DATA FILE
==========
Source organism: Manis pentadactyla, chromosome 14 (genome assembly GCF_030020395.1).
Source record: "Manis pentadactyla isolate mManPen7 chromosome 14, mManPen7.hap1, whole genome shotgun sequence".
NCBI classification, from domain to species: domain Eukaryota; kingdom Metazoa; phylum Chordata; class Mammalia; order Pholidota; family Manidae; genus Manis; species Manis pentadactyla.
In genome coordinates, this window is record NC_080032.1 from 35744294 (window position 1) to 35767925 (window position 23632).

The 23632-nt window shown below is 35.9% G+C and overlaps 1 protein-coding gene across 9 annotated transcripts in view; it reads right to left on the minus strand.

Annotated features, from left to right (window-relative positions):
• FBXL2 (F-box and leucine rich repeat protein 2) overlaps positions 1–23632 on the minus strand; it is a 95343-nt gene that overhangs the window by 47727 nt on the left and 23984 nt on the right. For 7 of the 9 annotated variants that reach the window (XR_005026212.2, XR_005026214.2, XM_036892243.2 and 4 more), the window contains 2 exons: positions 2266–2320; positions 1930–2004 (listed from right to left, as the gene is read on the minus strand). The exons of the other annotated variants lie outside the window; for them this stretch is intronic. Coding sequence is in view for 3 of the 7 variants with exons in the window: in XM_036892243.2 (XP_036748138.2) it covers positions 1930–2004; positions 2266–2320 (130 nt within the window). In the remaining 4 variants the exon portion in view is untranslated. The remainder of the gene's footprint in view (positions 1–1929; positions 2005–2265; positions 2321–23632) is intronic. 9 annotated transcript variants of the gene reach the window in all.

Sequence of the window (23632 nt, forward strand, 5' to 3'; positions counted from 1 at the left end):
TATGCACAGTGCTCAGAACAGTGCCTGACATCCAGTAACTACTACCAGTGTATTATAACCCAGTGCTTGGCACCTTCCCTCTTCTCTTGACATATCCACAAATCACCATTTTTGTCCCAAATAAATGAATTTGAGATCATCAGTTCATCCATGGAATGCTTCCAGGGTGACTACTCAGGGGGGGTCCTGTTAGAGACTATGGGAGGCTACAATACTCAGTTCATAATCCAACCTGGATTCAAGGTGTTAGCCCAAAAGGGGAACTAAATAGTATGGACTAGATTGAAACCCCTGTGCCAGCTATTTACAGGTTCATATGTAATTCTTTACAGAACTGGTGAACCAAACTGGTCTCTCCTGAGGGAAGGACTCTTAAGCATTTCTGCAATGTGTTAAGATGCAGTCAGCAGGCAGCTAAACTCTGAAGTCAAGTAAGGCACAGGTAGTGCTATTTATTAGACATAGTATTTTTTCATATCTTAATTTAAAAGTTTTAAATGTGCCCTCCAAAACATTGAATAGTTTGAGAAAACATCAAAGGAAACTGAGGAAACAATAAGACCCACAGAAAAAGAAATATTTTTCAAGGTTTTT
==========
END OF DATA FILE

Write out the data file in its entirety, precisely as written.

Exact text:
Source organism: Manis pentadactyla, chromosome 14 (genome assembly GCF_030020395.1).
Source record: "Manis pentadactyla isolate mManPen7 chromosome 14, mManPen7.hap1, whole genome shotgun sequence".
NCBI classification, from domain to species: domain Eukaryota; kingdom Metazoa; phylum Chordata; class Mammalia; order Pholidota; family Manidae; genus Manis; species Manis pentadactyla.
In genome coordinates, this window is record NC_080032.1 from 35744294 (window position 1) to 35767925 (window position 23632).

The 23632-nt window shown below is 35.9% G+C and overlaps 1 protein-coding gene across 9 annotated transcripts in view; it reads right to left on the minus strand.

Annotated features, from left to right (window-relative positions):
• FBXL2 (F-box and leucine rich repeat protein 2) overlaps positions 1–23632 on the minus strand; it is a 95343-nt gene that overhangs the window by 47727 nt on the left and 23984 nt on the right. For 7 of the 9 annotated variants that reach the window (XR_005026212.2, XR_005026214.2, XM_036892243.2 and 4 more), the window contains 2 exons: positions 2266–2320; positions 1930–2004 (listed from right to left, as the gene is read on the minus strand). The exons of the other annotated variants lie outside the window; for them this stretch is intronic. Coding sequence is in view for 3 of the 7 variants with exons in the window: in XM_036892243.2 (XP_036748138.2) it covers positions 1930–2004; positions 2266–2320 (130 nt within the window). In the remaining 4 variants the exon portion in view is untranslated. The remainder of the gene's footprint in view (positions 1–1929; positions 2005–2265; positions 2321–23632) is intronic. 9 annotated transcript variants of the gene reach the window in all.

Sequence of the window (23632 nt, forward strand, 5' to 3'; positions counted from 1 at the left end):
TATGCACAGTGCTCAGAACAGTGCCTGACATCCAGTAACTACTACCAGTGTATTATAACCCAGTGCTTGGCACCTTCCCTCTTCTCTTGACATATCCACAAATCACCATTTTTGTCCCAAATAAATGAATTTGAGATCATCAGTTCATCCATGGAATGCTTCCAGGGTGACTACTCAGGGGGGGTCCTGTTAGAGACTATGGGAGGCTACAATACTCAGTTCATAATCCAACCTGGATTCAAGGTGTTAGCCCAAAAGGGGAACTAAATAGTATGGACTAGATTGAAACCCCTGTGCCAGCTATTTACAGGTTCATATGTAATTCTTTACAGAACTGGTGAACCAAACTGGTCTCTCCTGAGGGAAGGACTCTTAAGCATTTCTGCAATGTGTTAAGATGCAGTCAGCAGGCAGCTAAACTCTGAAGTCAAGTAAGGCACAGGTAGTGCTATTTATTAGACATAGTATTTTTTCATATCTTAATTTAAAAGTTTTAAATGTGCCCTCCAAAACATTGAATAGTTTGAGAAAACATCAAAGGAAACTGAGGAAACAATAAGACCCACAGAAAAAGAAATATTTTTCAAGGTTTTT